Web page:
Tag Archives: control


Control engineer’s one-year observation of my baby

As a control engineer, I see different features from my one year old baby, Chloe. When she was first born, she did not have a model for her biomechanical system, and the controller in her brain was immature. Nonetheless, her finger did not vibrate or diverge. The kinematics of her finger is same with that of a three-link pendulum, commonly referred to describe a chaotic dynamic system. She had never tried to make it stable, no, actually she disturbed the system. But, her biomechanical systems were amazingly stable. For the last one year, her control ability has been dramatically improved. Now she can walk and interact with highly uncertain dynamic objects like another baby. It is an extremely difficult control task. Furthermore, in someday, she would be able to drive a car and to manage (control) a business. She has a great system, modeling ability, and controller, three essential elements for control. As a control engineer, I cannot help being surprised and admiring.


Feb 11, 2014


Sliding Mode Control (SMC), Robust control algorithm for nonlinear system

In this article, I am going to write about the Sliding Mode Control (SMC) algorithm.

Sliding Mode Control algorithm is a robust controller for nonlinear systems.

Robust control means that even though the system model has a certain error, if the controller can control the system, we say that the controller is robust.

SMC has two fundamental ideas.

1. To attract the system states to the surface.

2. To make the state slide on the surface toward the origin.

To explain the above two ideas more easily, let’s assume a typical control problem.

\dot x = f_1 (x,\dot x)   — (1)

\ddot x = f_2 (x, \dot x) + u

y=Cx — (2) if it is nonlinear, you need to know Lie Derivatives.

To achieve the first idea, we need to define a surface like the below. (Let’s assume that y is a scalar and differentiable.) 

s(x)=a_0 e + a_1 \dot{e}  where  e=y-y_d — (3)

Here we need to select a_0 and a_1 to make y->0 as t-> inf,s=0. You will see the reason after more several lines.

Let’s take the derivative of s(x) w.r.t. x. Then we can get the below equation.

\dot{s}(x)=a_0 \dot e + a_1 \ddot e  — (4)

In addition, if we add the additional term -\eta \text{sign}(s) we can obtain the below equation,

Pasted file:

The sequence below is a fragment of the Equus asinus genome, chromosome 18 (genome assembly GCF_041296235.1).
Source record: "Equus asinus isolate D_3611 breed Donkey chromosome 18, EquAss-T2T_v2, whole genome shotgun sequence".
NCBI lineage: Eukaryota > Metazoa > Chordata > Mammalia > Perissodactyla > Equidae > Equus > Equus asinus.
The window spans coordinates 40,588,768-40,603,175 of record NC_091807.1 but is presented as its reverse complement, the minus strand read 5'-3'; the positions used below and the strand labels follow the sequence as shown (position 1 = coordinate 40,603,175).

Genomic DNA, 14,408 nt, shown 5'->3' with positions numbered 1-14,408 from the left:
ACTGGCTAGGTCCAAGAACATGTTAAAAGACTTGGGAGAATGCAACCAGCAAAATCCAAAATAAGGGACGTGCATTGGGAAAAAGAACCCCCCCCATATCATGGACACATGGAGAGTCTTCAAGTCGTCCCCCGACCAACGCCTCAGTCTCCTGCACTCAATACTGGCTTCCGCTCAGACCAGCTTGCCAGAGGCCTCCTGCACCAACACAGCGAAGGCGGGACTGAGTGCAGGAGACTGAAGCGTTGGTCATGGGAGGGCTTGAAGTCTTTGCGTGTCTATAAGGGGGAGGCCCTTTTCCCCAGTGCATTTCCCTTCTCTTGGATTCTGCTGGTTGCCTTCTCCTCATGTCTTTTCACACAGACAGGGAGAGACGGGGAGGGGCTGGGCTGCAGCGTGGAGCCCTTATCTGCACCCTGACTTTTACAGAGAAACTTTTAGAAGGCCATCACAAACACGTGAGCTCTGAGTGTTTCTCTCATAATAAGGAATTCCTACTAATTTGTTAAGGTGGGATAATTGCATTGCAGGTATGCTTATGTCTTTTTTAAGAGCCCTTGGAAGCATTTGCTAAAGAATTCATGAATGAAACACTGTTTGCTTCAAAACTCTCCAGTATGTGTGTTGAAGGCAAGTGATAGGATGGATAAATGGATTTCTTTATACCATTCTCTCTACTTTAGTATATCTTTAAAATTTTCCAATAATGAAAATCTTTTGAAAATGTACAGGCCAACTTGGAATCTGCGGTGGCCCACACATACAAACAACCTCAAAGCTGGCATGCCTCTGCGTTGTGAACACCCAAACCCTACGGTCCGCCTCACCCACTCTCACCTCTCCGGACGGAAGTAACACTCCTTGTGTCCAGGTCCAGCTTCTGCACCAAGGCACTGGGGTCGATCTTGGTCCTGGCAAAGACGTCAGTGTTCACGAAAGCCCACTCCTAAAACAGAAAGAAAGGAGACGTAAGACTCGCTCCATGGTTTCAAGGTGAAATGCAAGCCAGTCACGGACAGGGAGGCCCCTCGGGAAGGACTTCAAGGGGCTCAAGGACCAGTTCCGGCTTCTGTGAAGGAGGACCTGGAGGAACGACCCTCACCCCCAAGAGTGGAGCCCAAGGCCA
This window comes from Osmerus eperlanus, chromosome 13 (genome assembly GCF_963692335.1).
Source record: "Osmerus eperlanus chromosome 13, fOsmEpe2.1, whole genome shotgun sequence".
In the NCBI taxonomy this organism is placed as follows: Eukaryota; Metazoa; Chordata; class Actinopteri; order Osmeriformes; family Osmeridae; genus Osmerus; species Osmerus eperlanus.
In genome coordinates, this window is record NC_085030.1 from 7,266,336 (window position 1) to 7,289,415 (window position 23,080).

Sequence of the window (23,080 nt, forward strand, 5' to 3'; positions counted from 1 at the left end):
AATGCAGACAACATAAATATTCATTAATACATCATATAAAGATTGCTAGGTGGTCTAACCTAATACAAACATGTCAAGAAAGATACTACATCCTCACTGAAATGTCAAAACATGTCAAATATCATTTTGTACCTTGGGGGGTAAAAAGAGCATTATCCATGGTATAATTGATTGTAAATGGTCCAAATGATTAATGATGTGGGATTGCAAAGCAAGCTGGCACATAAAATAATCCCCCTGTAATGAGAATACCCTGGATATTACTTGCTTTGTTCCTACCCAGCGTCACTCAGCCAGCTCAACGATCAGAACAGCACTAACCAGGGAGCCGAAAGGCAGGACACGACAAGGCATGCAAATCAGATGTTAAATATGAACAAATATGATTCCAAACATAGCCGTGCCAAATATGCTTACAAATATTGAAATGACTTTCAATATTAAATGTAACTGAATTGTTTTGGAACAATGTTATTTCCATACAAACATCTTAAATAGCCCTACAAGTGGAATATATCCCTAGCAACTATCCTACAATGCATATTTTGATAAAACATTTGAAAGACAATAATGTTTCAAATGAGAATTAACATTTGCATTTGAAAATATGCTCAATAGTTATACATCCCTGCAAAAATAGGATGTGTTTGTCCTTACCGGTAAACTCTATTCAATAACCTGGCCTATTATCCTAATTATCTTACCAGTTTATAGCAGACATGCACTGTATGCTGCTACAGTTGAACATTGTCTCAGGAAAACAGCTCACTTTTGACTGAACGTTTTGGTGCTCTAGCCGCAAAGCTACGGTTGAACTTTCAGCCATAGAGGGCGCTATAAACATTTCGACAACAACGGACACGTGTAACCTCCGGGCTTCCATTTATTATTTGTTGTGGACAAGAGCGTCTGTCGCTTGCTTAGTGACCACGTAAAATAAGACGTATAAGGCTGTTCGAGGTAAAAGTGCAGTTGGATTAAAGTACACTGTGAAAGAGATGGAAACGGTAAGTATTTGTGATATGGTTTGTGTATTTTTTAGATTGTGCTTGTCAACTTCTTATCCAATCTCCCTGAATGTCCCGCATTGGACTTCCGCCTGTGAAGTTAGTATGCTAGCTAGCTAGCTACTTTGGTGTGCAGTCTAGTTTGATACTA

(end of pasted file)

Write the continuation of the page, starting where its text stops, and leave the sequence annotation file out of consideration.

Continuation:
\dot{s}(x)=a_0 \dot e + a_1 \ddot e=-\eta \text{sign}(s) — (5)

Through a simple Lyapunov theorem, we can easily prove s-> 0 at t->inf .

if s=0, e-> 0 and \dot(e)-> 0, because we selected a_0 and a_1 to be like this.

Let’s look at (5),

a_0 \frac{d}{dt}(y-y_d)+a_1 \frac{d^2}{dt^2}(y-y_d)=-\eta \text{sign}(s)

=> C(a_0 \dot x +a_1 \ddot x)=-\eta \text{sign}(s)

=>C(a_0 f_1 +a_1 (f_2+u)))=-\eta \text{sign}(s)

=>u=((-\eta \text{sign} (s))/C - a_0 f_1)/a_1 -f_2

With this control input, we can control a nonlinear system with SMC.

it is difficult to explain quickly within short explanations…., if you need more explanation or questions, please leave me a reply.


Feedback linearization control (FBL) for nonlinear system control proof, practical implementation, and easy example part1

This article explains about Feedback linearization control (FBL) method for control of a nonlinear system. This is one of the easiest strategy to control nonlinear systems, but pretty powerful. The basic idea is that we can cancel control input by manipulating control input. The below is its proof. fbl_1 fbl_2


This is the most basic concept to explain easily. If the nonlinear system is not fully controllable, we should use another strategy which finds reduced order manifold (ROM). About the more advanced technique and examples will be explained in the next articles.



I am Youngmok Yun, and writing about robotics theories and my research.

My main site is http://youngmok.com, and Korean ver. is  http://yunyoungmok.tistory.com.